Magdalen Nelis-O’Hare is a woman who knows what fear is.
Widowed at 33, the mother of four not only reared her family alone - but survived 18 armed robberies at Creggan Post Office where she worked during the height of Derry’s Troubles.
In 1969 a photographer snapped a picture of Magdalen during a riot at the Battle of the Bogside. She’s a picture of innocence in a scene of devastation, dressed stylishly and holding a basket as she tried to get to the Waterside to visit her daughter in hospital.
It’s a picture Magdalen has kept and treasured. Within a few years the Strabane woman had lost the love of her life - her husband Frankie, and been held at gunpoint at Creggan Post office.
But the traumas she faced in her life, Magdalen says, made her fiesty.
Not only did she have the courage to challenge the British Army when they kicked her pet dog to death in 1970, Magdalen, one of Derry’s first ever marriage guidance counsellors often spoke back to the men that held guns to her head at the post office.
“I had to be strong,” she said. “I had to stand on my own two feet.
“Nothing can hurt you as much as the loss of your husband. But I had my wanes to keep me going. Frankie was so well known and loved. When he went, he left me with a good name that I felt I had to live up to. I was very lucky to have been loved by him.”
Now a grandmother and about to turn 76, Magdalen says she’s lost the nerves of steel that got her through some of the most difficult times in this city’s history.
She simply repeats the words she uttered when she was interviewed by the media after facing an 18th armed robbery. “Courage in face of a robbery is a different type of courage - that is shortlived, but the death of a partner, that is for the rest of you life.”
Born in Meeting House Street in Strabane, Magdalen (named after one of the nuns in the local convent,) was a girl of 16 when she met met Frankie at a football match in Lifford.
Young Frankie was smitten by the girl who played a trick on him that day tying his belt to the gate.
“That was that,” said Magdalen. “He asked if we were going to the ‘Hop’ that night in the hall. When I arrived he asked me to dance. We only saw each other on Sundays when he and his four friends would share a car and come to Strabane to visit.”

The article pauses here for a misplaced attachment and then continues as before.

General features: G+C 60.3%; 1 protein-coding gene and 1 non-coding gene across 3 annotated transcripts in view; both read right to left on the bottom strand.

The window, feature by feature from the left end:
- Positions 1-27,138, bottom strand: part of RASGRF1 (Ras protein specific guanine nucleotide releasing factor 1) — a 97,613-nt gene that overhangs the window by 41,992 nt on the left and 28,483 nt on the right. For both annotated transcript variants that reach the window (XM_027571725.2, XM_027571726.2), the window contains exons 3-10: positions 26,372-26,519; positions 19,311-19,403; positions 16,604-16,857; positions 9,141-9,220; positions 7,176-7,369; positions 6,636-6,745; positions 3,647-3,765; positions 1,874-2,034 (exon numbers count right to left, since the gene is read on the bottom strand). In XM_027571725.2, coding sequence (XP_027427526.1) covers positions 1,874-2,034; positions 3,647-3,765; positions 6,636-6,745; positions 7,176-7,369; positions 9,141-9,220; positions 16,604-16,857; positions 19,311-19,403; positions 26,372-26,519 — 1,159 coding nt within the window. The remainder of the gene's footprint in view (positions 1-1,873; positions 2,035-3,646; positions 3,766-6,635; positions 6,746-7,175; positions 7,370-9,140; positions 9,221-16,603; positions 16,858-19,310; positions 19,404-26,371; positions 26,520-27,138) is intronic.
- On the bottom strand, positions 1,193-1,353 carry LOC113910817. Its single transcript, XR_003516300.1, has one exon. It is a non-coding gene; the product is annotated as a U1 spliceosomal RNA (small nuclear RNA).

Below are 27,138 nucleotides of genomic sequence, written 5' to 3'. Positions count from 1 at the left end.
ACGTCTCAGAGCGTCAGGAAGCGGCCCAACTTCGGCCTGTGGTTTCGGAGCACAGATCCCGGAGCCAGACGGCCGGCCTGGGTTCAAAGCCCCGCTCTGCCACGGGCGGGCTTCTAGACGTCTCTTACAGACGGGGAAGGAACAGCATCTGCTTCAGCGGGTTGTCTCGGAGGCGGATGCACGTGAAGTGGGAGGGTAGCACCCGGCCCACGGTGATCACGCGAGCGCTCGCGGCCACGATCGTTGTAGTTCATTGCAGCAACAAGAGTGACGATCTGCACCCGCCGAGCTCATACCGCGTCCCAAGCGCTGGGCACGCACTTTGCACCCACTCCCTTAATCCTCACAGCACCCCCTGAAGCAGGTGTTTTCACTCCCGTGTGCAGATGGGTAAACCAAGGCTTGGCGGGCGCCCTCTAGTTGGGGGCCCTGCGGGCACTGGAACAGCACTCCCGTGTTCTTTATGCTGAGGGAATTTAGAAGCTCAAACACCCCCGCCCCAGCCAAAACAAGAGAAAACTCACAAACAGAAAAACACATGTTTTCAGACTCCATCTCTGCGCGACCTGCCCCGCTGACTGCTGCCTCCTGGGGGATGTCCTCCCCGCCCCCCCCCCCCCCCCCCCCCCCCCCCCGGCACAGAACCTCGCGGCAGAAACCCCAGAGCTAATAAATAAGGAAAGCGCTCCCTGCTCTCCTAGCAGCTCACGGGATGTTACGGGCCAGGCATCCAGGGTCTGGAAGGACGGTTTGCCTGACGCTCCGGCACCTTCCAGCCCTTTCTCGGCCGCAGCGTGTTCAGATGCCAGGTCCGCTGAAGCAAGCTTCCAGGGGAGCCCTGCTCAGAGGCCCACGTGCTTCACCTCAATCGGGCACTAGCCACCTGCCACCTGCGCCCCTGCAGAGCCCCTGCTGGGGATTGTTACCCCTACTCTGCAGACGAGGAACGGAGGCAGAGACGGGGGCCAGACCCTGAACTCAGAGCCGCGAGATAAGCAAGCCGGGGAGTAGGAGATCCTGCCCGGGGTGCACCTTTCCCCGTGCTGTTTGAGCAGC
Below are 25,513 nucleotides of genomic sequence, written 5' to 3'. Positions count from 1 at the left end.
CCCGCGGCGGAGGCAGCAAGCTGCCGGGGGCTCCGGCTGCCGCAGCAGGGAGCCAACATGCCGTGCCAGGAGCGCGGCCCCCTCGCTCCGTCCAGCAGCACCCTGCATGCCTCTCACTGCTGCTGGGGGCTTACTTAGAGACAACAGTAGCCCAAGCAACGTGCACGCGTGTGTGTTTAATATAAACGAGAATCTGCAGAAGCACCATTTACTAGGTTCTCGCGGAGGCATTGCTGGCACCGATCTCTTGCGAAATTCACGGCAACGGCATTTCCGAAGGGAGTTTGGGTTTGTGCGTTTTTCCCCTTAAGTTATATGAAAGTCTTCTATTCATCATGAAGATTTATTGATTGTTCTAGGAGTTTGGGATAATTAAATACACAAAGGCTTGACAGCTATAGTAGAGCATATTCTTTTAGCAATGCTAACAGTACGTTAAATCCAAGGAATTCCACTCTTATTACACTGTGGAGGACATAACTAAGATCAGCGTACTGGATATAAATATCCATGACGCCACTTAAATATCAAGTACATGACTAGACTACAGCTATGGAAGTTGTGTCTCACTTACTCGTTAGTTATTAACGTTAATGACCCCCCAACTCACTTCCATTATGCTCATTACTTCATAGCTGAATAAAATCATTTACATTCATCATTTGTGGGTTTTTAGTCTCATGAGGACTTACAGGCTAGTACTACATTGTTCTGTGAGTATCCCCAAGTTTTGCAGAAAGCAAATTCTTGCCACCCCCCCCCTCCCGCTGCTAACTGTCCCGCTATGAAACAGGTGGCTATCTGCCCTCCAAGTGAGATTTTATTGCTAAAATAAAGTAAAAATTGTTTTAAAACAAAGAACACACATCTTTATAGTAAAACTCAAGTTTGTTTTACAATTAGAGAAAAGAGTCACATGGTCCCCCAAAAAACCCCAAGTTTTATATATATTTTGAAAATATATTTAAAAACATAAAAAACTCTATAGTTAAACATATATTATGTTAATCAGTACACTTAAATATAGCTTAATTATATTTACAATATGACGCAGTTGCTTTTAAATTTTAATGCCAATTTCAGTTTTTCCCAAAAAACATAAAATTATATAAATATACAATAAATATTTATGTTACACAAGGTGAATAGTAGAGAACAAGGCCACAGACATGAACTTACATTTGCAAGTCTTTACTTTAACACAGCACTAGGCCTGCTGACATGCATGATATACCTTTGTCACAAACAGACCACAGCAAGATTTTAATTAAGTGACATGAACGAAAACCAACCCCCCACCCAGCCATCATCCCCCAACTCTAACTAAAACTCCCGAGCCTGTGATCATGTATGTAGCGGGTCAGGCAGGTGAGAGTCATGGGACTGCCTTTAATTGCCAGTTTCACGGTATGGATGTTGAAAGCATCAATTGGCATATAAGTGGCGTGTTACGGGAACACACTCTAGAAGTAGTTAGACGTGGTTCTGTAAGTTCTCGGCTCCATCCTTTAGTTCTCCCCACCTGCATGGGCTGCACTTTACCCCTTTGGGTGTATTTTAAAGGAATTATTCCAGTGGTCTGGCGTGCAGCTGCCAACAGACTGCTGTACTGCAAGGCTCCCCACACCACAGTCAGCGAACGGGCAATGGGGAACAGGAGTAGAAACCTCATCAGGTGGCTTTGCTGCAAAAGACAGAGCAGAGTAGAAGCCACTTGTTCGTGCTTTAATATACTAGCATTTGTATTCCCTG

Magadalen was 19 when she became Mrs. Nelis and moved to Foster’s Terrace at the Gasyard in Derry where Frankie’s barber shop was based.
“It was a proper barber shop with cut throat razors and hot towels,” said Magdalen. “Frankie was well known on the quiz scene and people often came in to pass the time of day with him. (His quiz cup became the most coveted prize in Derry). We lived in the end house and the kids all played ball at the Gasyard wall just like they said in the song. “
However Magdalen’s world was to come crushing down when Frankie unexpectedly took ill and died suddenly from a brain haemorrhage one morning in 1970. They had been married just 14 years.
Magdalen (33) found herself alone and broken hearted with four young children to rear.
“I just couldn’t function,” recalled Magdalen. “My youngest Paul had just started school. After leaving him off in the morning I would go to Bernard’s wee shop and buy six cream fingers, then I would go in and sit in front of the fire and eat them.
“But I had to get myself together. My family in Strabane wanted me to come home and live there but I didn’t want to take the children away, they had lost their father and I didn’t want them to lose their friends as well.
“The area was being redeveloped for the new flyover. My neighbour Mrs. Friel, had moved to Creggan, so we did too. I had four children to feed so I took a job in the post office.”
By now, the Troubles in Derry were rife.
But Magdalen, like many other Derry people wanted to do her for bit for civil rights - and in 1969 had been part of the Civil Rights Plane that took a convoy of people from Derry to London to the House of Commons to protest about what had been going on in the city.
“I remember it well,” said Magdalen. “I wore my fur hat and coat. We were told to dress well because they wanted us to look proper. The man who sat beside me looked out the window and told me he could see snow.
“We laughed because he was pointing at the clouds. But it was the first time any of us had been on a plane.
“We had a police escort to the airport and a coach took us to Trafalgar Square.
“Lots of journalists wanted to talk to us. That night we had dinner in the Irish Club at Eaton Square. None of us had any money but I remember one of the men pawning his watch so he could buy a few drinks.”